October 21, 2014
Publisher Simon & Schuster announced yesterday that it has negotiated a multiyear agreement with Amazon for print and electronic books. According to a letter signed by CEO Carolyn Reidy, the deal “is economically advantageous for both Simon & Schuster and its authors and maintains the author’s share of income generated from e-book sales.” The letter also indicates that the contract gives control of e-book pricing to Simon & Schuster, “with some limited exceptions.”
“Those two issues — pricing and profit margins — are at the heart of a long-running confrontation between Amazon and another major publisher, Hachette,” reports The New York Times. “While the publisher did not explicitly say the deal maintained its own share of income, a source with knowledge of the negotiations who was not authorized to speak publicly pronounced the publisher happy with the terms.”
“Our new deal assures that your books will be continuously available for sale at this major retailer through this year’s holiday book buying season and well beyond,” Reidy wrote.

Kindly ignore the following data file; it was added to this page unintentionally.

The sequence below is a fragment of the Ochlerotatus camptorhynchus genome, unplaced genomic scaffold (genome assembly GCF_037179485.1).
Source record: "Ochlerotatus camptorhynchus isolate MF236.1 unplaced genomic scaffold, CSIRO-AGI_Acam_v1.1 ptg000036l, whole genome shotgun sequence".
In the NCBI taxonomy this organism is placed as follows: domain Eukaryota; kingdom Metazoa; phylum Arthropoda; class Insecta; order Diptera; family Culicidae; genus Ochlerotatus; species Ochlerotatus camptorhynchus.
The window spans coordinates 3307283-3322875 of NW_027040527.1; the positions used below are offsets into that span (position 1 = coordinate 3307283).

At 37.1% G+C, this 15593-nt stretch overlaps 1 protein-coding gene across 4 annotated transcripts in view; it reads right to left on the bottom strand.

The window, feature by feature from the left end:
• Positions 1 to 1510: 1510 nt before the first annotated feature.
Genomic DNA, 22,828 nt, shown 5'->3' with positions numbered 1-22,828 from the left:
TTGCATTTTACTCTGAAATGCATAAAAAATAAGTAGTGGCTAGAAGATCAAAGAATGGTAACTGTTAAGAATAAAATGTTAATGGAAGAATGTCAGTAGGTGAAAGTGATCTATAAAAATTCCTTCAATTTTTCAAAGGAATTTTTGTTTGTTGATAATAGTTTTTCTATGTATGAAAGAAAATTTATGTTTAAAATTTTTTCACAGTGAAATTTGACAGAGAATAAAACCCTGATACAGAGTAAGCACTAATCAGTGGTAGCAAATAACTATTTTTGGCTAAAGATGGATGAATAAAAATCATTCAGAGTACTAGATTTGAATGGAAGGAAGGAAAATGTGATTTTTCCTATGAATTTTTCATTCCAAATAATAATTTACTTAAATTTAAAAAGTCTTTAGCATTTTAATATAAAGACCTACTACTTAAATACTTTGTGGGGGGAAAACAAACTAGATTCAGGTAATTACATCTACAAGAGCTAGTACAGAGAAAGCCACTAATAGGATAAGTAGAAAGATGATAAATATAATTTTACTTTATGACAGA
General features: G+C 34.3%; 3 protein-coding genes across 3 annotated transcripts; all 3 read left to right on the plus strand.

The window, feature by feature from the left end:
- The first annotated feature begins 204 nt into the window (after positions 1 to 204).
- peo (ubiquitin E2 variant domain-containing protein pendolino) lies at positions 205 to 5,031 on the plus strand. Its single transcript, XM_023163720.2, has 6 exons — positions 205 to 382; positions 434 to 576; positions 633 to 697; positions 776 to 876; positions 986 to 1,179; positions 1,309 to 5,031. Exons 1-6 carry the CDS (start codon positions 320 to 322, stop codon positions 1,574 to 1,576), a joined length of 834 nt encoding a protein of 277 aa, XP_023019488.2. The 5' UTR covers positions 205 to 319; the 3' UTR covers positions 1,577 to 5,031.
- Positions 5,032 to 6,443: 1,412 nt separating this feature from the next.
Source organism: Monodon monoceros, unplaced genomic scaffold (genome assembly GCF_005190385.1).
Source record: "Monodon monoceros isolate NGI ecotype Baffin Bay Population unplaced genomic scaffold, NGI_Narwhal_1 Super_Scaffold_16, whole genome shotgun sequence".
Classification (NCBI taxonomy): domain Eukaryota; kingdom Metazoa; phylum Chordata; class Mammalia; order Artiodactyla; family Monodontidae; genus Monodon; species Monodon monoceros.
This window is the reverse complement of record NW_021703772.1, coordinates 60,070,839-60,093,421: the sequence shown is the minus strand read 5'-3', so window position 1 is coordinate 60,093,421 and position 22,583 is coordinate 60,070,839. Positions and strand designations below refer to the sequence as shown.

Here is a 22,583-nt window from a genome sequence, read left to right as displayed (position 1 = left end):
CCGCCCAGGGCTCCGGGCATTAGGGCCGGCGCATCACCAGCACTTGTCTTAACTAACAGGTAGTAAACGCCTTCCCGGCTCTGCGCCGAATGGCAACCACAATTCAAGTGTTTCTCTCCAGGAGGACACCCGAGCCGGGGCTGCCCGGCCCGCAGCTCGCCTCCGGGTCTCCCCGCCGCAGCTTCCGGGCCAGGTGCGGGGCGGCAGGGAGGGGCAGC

NYT explains: “Amazon and Hachette began negotiating, or failing to negotiate, at the beginning of the year. By spring, Amazon was hindering sales of new Hachette books. By summer, Hachette writers had risen in opposition. Now they, joined by non-Hachette writers, are calling for an antitrust investigation of Amazon.”
Amazon reportedly wants to increase its revenue share of e-book sales in addition to lowering the cost of e-books. Some publishers fear the negotiations could result in a new standard that may diminish their roles in the process.
While the Hachette negotiations have been dragging on all year, Business Insider reports that the Simon & Schuster deal only took three weeks to negotiate.